Every semester, University of Wisconsin Cinematheque releases a lineup of films with a healthy balance of indie cult classics to acclaimed major motion pictures. This semester, however, their film series veers more toward the small-scale and emerging genres of film. Not a film major? Do not fear. Each movie is carefully selected by the Cinematheque and other committees and departments on campus to be interesting, acclaimed and revolutionary.
Here are six series to follow this semester at the Cinematheque.
Orson Welles: A Centennial Celebration
Most film buffs are familiar with Orson Welles’ 1941 debut feature “Citizen Kane.” Rich with symbolism and unorthodox narrative and visual techniques, the film is often considered one of the best movies of all time. But what many don’t know is the Kenosha, Wisconsin, native actually has a broader diverse repertoire of films based on literary classics and major historical time periods. Welles’ use of sound and imagery and his understanding of humanity revolutionized filmmaking for subsequent generations. To commemorate this theatrical revolutionary 100 years after his birth, the Cinematheque will feature films spanning most of his career. Starting with “Citizen Kane” (Jan. 24), the series will include classics like “The Stranger” (Jan. 31), “Othello” (Feb. 7) and “Touch of Evil” (Feb 28). The Wisconsin Film Festival will present a similar tribute to Welles in April.
This hodgepodge of film classics spans several decades, genres and production styles from contemporary indie flicks to dramatic period pieces of the 1920s and 30’s. The series begins with a 2013 documentary about two Japanese filmmakers as they create art in their medium. The films descend backward through time and make major pitstops in film history along the way. Highlights include “The Wind Rises” (Jan. 24), Hayao Miyazaki’s swan song that takes a fictional approach to the life of Jiro Horikoshi and “A Hard Day’s Night” (May 2), the Beatles’ first film. For an inside scoop, David Koepp, an author of the screenplay for “War of the Worlds,” will be at the presentation to talk about his writing. At the end of the series, the communication arts department will be curating an event that allows new filmmakers to showcase their work for the first time.
1971 was a huge year for the film industry. Hollywood churned out an exceptional amount of classics that have endured the test of time, including “Fiddler on the Roof,” “The French Connection,” “Dirty Harry” and “A Clockwork Orange.” While most of the Cinematheque series this spring lack an explicit thread, this collection has a hyper specific angle: movies made by Universal Pictures in 1971. However, quality is not lost in the specificity. At the time, Universal began hosting an array of emerging directors, giving them creative freedom over their projects. These filmmakers produced classics that gained traction with national audiences as well as critics. Films include “Taking Off” (March 29) and “The Red Sky at Night” (April 5). They will be playing at the Chazen Museum of Art.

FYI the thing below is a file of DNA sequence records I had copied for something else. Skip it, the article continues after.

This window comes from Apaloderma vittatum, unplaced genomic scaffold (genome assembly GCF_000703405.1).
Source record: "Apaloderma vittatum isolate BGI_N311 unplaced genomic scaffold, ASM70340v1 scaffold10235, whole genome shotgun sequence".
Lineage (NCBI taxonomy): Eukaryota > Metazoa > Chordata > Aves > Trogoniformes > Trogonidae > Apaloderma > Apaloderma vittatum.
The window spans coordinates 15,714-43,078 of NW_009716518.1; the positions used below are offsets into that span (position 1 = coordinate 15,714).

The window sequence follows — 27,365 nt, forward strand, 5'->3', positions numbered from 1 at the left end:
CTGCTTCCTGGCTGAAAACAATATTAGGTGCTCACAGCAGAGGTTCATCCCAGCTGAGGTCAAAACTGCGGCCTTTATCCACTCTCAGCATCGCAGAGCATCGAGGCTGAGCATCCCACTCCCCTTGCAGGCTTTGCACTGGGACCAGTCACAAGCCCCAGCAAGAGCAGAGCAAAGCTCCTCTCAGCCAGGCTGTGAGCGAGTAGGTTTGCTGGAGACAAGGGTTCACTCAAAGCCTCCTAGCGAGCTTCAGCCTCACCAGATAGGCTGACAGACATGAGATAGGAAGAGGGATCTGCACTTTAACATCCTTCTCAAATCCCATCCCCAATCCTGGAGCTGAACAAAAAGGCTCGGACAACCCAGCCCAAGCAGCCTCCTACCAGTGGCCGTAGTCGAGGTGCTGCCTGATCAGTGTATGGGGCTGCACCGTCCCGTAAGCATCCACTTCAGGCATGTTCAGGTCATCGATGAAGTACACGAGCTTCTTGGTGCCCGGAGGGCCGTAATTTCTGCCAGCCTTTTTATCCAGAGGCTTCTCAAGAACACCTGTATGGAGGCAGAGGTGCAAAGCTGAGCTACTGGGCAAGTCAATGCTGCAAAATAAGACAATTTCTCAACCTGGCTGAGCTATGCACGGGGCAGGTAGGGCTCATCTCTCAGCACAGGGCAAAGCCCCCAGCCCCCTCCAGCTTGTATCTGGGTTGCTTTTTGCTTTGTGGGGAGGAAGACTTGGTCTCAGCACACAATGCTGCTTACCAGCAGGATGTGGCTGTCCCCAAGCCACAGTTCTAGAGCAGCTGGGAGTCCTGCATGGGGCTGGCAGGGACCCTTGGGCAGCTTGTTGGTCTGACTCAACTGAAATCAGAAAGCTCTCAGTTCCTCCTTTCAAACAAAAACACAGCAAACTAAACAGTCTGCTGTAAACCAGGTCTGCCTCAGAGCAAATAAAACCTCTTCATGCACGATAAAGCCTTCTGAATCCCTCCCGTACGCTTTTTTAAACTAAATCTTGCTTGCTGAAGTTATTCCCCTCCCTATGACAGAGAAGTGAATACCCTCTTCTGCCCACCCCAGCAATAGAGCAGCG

A cannon fodder is a combatant who is sent on an impossible task with the expectation of high casualties. In the case of this film series, perhaps it is the pretentious viewer who plays the role of the cannon fodder as they are charged with the hopeless task of digesting these films that include superfluous sex, violence, breakdancing, vampires, giggling street thugs, etc. This series of four movies produced by Cannon Films during the 1980s is not for the humorless. The films are known as exploitation films because they are low-budget and exploit a trend of the time. These vintage flicks are still hilariously entertaining and 100 percent mockable. This series is presented in conjunction with the student-run WUD Film Committee and will be playing at the Marquee Theater at Union South.
To compliment their Cannon Fodder series, the theater is hosting this collection to pay homage to those rare, arthouse classics that eked out of Cannon Films’ studios about once a year at its prime. Although the production company more frequently churned out low-grade exploitive films, these films are critically acclaimed and often include stellar casts. The series begins with a new documentary detailing the careers of Menahem Golan and Yoram Globus as they grow from creating a few successful home movies to owning their own production company. It continues with “Barfly” (Feb. 13), starring Mickey Rourke and Faye Dunaway, a semi-autobiography of screenwriter, Charles Bukowski, as he wades through the muck of Los Angeles living. The series also includes the modern Shakespeare adaptation, “King Lear” (Feb. 20), which stars Molly Ringwald and Woody Allen and inserts references to Chernobyl and Virginia Woolf within the thematic framework .of the classic play.
New Argentine Cinema
The Argentine Cinema industry is considered one of the best in the Spanish-speaking world. In recent years, Argentine film directors like Martin Rejtman have so powerfully injected their personal influence and artistic style into their films that they have sculpted the industry into a visionary matrix. This four-film series includes “Jauja,” a quasi-western with inventive cinematography (March 7); “The Dead Man and Being Happy” (March 14), a critically acclaimed story of a man on a final mission during his dying days; “Two Shots Fired” (March 7), a fatalistic, wry dramedy about a teen’s life after he inexplicably shoots himself twice; and lastly “The Use of A Magazine Rack” ( March 14), an experimental film — produced in a single shot over the course of a conversation — about the personal lives of two women.